Indirect blood pressure is measured by inflating an occlusive cuff over an artery and recording the cuff pressure necessary to inhibit and restore blood flow distal to the occlusion. There are two basic types of indirect blood pressure monitors; Doppler ultrasonic blood flow and Dinamap oscillation detection.
Doppler Ultrasonic blood flow relies on audio transmission of blood flow and manual correlation to concurrent cuff pressure. First, blood flow to the artery is occluded with an inflated cuff. The cuff is then slowly deflated until blood flow resumes. The motion of the arterial wall as blood flow is restored is transmitted through a transducer into audible tone. A sphygmomanometer is used to read systolic pressure. Diastolic pressure is difficult to ascertain by this method as it is detected by a subtle shift or muffling of audible tone.
Dinamap automated oscillation devices operate by incremental deflation of their cuffs until blood flow is detected. An occlusive cuff is inflated over an artery. As the cuff deflates, arterial wall motion is detected by a microprocessor located in the cuff. Systolic pressure corresponds to the point when the oscillations in the arterial wall begin to increase. MAP corresponds to the peak in oscillations. Diastolic pressure is recorded when the oscillations cease to decrease upon further cuff deflation. Systolic, diastolic and MAP readings are digitally displayed.
Cuff size is a major determinant of results in both techniques. Cuff width should approximate 40% of limb circumference. Cuffs that are too small will yield erroneously high results due to the increased pressure needed to occlude blood flow. Conversely, cuffs that are too large will yield erroneous low blood pressure readings. Studies have shown greater accuracy of results using hind limbs over fore limbs. Some studies show a preference for tail base placement.
Indirect measurement is a simple noninvasive technique to obtain blood pressure readings in most patients who require intermittent monitoring.
Insuring appropriate deliver of oxygen to tissues is paramount to successful outcome. Oxygen molecules are delivered to tissues via hemoglobin, the primary transport system. A pulse oximeter provides immediate and continual estimations of oxyhemoglobin saturation (SpO2) by transmission of varying light through the skin. Light absorption during arterial pulses is differentiated from absorption due to bone and venous blood.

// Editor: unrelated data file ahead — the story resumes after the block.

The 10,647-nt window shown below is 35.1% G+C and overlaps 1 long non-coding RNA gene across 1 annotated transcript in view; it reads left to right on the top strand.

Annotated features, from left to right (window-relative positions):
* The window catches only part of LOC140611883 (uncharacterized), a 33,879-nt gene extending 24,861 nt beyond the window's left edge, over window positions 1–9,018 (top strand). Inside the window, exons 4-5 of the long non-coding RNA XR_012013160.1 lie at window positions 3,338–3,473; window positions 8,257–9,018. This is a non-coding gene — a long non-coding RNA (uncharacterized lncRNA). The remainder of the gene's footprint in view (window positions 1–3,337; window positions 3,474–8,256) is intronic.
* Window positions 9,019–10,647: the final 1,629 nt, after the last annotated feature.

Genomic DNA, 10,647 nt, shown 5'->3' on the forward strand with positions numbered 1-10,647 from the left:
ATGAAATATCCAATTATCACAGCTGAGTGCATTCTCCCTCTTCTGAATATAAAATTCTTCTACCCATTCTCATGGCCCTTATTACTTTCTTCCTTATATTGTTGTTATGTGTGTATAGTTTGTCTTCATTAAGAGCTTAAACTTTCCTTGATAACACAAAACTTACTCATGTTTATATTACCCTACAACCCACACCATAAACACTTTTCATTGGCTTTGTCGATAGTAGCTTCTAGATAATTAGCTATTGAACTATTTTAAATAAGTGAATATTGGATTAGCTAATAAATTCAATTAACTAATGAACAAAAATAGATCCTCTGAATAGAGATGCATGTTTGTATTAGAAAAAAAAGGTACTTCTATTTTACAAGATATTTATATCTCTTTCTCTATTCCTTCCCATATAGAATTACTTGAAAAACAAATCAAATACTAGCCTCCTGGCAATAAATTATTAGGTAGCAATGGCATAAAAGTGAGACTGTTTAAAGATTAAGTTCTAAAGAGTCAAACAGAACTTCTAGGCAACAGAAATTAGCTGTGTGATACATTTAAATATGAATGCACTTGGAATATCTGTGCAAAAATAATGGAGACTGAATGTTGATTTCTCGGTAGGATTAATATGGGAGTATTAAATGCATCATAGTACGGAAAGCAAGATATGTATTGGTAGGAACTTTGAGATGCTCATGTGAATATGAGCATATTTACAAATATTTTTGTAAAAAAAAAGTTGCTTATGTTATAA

Oxygen saturation is not the same as arterial pO2 (as measured on a blood gas) but is related to the extent that normal SpO2 is thought to imply normal pO2 and decreased SpO2 correlates with a low pO2. Specifically, due to the oxygen dissociation curve; at arterial pO2 of 60-70 mm Hg, hemoglobin is expected be fully saturated although normal pO2 is>85 mm Hg.
SpO2 measurement gives important information about delivery of oxygen to tissue and may be used to assess the effectiveness of supplemental oxygen therapy. Oximetry is also used as an indicator for peripheral perfusion in the anesthetized patient as well as to monitor patients who are being mechanically ventilated. The limitations of pulse oximetry include inability to obtain readings or inaccurate readings in patients who have serious perfusion problems, severe hypothermia or gross anemia. Unfortunately these are often the patients who most require oxygenation assessments. Because of these limitations arterial blood gas measurement remains essential in critical patients although frequency of sampling can be greatly reduced by pulse oximetry.
Pulse oximetry has the added advantage of being non-invasive and requires less expensive equipment than blood gas analysis.
Expired or end tidal CO2 can be continuously monitored in the intubated patient by attaching a sensor device to the endotracheal tube. End tidal CO2 correlates well with CO2 measured on a blood gas (PaCO2) and provides an accurate non-invasive measure of alveolar ventilation. Capnography is useful for assessing and regulating breathing rate particularly in the surgery patient where hypoventilation is common. Since carbon dioxide is the main determinate of appropriate rate of ventilation, capnography is rapidly becoming one of the most valuable monitors for veterinary surgical patients. CO2 should be maintained between 35-45mmHg although <25mmHg is recommended for patients with head trauma or brain surgery to reduce the chance of cerebral edema. Technicians should respond to capnography readings that should increased CO2 (hypercapnea) by providing positive pressure ventilation until normal CO2 is reestablished. Conversely, hypocapnea should direct the technician to slow down positive ventilations. If hypocapnea occurs when the patient is breathing on it's on, this may be an indication of tachypnea due to pain and may require gas inhalant be increased.
Combined, pulse oximetry and capnography give the most complete picture of respiratory function available by non-invasive means. They should not be thought of as substitute for arterial blood gas analyses in patients with respiratory disorders; however their usefulness for continual monitoring and detection of changes in patient status during surgery is unquestionable.